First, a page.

Illinois-born educator Jeff Biggers dispels crude southern stereotypes
Deliver us from Deliverance
Popular historian Jeff Biggers has spent much of his professional life debunking corrosive southern stereotypes, a fact which makes it hard to dismiss him when he traces many of them back to a Knoxvillian.
“The South gets a bad rap in part because of over 200 years of bad writing and bad writers who have continued the stereotypes, beginning with [19th century Knoxville writer] George Washington Harris and his Sut Lovingood character,” says Biggers, author of The United States of Appalachia: How Southern Mountaineers Brought Independence, Culture and Enlightenment to America .
“Some of the earliest stereotypes go back to that character, this rube with his brain unhooked,” Biggers continues. “It came out in New York magazines, and in the eyes of the eastern readership, it built this idea of southerners as guys with rifles who couldn’t think.”
Biggers, an award-winning writer, educator and radio correspondent will appear at Carpe Librum Booksellers on Tuesday, Nov. 28 at 6 p.m. to read from Appalachia as well as from his latest work, In the Sierra Madre , a chronicle of his one-year stay in a Raramuri/Tarahumara village in Mexico’s Copper Canyon.
In spite of the Harris/Lovingood connection, Biggers says he has an abiding fondness for Knoxville and the rest of East Tennessee as well, which he has visited several times over the years of his research. At the drop of a hat, he’ll wax eloquent about the colonial-era Sycamore Shoals settlements near what is now Johnson City, or about the civil rights leaders who passed through New Market’s world famous Highlander Center, or about the literary works of former Knoxvillian Cormac McCarthy.
“The Appalachian region has been instrumental in moving the U.S. along, culturally speaking, and East Tennessee in particular has been at the forefront of that,” says Biggers. “I’m really looking forward to coming back to Knoxville.”
The story of how Biggers, an Illinois native, came to be a champion of southern and Appalachian culture is an odd one. At 19, as he was hitchhiking through Appalachia, and cracked a thoughtless hillbilly joke to a man who had given him a ride. The man first threatened to put him out, but instead drove him to the Appalachian South Folklife Center in West Virginia, where he met its founder, poet/activist Don West.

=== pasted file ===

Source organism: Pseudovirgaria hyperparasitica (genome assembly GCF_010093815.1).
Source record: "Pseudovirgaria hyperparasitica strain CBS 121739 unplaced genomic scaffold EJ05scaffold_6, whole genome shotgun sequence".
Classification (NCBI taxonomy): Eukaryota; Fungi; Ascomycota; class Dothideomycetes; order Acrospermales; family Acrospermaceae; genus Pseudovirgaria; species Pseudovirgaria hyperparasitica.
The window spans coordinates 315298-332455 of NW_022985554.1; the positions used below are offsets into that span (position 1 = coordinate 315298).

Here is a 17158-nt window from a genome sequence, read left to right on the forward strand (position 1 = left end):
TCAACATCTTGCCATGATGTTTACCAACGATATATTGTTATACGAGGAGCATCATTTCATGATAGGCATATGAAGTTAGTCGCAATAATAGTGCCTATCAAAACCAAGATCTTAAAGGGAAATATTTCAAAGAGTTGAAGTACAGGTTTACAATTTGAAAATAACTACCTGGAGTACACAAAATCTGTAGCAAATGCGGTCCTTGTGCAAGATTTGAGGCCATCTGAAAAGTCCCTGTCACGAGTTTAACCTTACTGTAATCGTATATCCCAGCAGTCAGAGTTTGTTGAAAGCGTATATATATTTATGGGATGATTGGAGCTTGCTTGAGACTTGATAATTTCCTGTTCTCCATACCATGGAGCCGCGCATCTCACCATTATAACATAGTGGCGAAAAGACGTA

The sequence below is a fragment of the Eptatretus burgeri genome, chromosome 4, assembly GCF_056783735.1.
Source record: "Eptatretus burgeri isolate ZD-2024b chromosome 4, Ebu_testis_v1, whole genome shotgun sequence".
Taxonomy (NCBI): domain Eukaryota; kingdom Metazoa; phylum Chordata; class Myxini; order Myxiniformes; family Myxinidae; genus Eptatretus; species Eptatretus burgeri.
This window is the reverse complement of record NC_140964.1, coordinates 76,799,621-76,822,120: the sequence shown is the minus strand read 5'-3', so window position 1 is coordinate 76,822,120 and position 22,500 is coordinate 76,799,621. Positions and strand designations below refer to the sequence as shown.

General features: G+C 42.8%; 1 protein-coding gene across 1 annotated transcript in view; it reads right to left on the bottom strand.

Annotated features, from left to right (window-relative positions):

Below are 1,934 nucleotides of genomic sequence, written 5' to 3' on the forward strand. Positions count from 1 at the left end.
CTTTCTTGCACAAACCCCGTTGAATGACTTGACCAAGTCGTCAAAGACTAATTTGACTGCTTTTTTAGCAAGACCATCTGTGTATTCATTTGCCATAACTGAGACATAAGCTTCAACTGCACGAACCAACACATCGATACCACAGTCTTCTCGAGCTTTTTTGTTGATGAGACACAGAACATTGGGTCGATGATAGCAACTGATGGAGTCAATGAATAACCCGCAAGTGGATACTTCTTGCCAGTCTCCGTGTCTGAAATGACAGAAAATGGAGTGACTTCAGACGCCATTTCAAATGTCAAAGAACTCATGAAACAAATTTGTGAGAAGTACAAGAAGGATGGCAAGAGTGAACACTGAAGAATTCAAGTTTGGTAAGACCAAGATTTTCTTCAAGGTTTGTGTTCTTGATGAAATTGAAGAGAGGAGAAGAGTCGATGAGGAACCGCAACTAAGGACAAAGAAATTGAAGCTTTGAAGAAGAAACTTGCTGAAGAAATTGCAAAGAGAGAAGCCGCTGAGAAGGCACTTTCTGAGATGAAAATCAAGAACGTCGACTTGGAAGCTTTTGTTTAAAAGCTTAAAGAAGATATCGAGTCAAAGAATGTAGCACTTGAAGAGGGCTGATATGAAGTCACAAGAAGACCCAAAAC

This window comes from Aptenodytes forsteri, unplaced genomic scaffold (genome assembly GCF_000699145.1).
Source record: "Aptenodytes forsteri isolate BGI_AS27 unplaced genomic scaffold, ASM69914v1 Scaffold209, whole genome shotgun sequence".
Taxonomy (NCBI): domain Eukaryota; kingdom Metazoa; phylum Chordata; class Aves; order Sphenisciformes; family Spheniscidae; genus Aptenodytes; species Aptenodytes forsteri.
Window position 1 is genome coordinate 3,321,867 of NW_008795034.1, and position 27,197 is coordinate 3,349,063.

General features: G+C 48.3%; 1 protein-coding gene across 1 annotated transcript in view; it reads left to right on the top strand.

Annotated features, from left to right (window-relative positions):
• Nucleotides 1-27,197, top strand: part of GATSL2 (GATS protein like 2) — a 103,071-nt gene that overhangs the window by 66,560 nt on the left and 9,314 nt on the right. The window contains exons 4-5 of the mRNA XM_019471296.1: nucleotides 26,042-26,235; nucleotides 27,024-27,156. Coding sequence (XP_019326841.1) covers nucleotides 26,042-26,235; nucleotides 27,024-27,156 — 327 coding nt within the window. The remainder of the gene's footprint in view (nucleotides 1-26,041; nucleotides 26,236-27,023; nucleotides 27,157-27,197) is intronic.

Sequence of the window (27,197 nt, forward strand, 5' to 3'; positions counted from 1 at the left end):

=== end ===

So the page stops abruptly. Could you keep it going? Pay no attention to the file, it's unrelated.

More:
“At 5 a.m. the next morning, I’m milking cows while Don West is lecturing me about Appalachian history,” he says. “The experience changed my life.”
Biggers would later publish No Lonesome Road , an award-winning collection of Don West’s writings, and travel the world as an educator and self-described “popular historian.” On the road, he says, “I kept finding myself coming back to Appalachia, telling people there’s this incredible region that’s been dismissed, but has really been instrumental in our history. I felt I needed to put all the threads together.”
Biggers sees many similarities between The United States of Appalachia and his latest work, In the Sierra Madre . “Those two regions have some of the same issues, of being perceived as sort of primitive places, when they really have a rich history,” he says.
Biggers labored in a Tarahumara village as a lumberjack while his wife worked on her Ph.D.
In addition to his appearance at Carpe Librum, Biggers will also appear as keynote speaker at the Southern Appalachian Man and Biosphere Annual Conference in Gatlinburg on Wednesday, Nov. 29.
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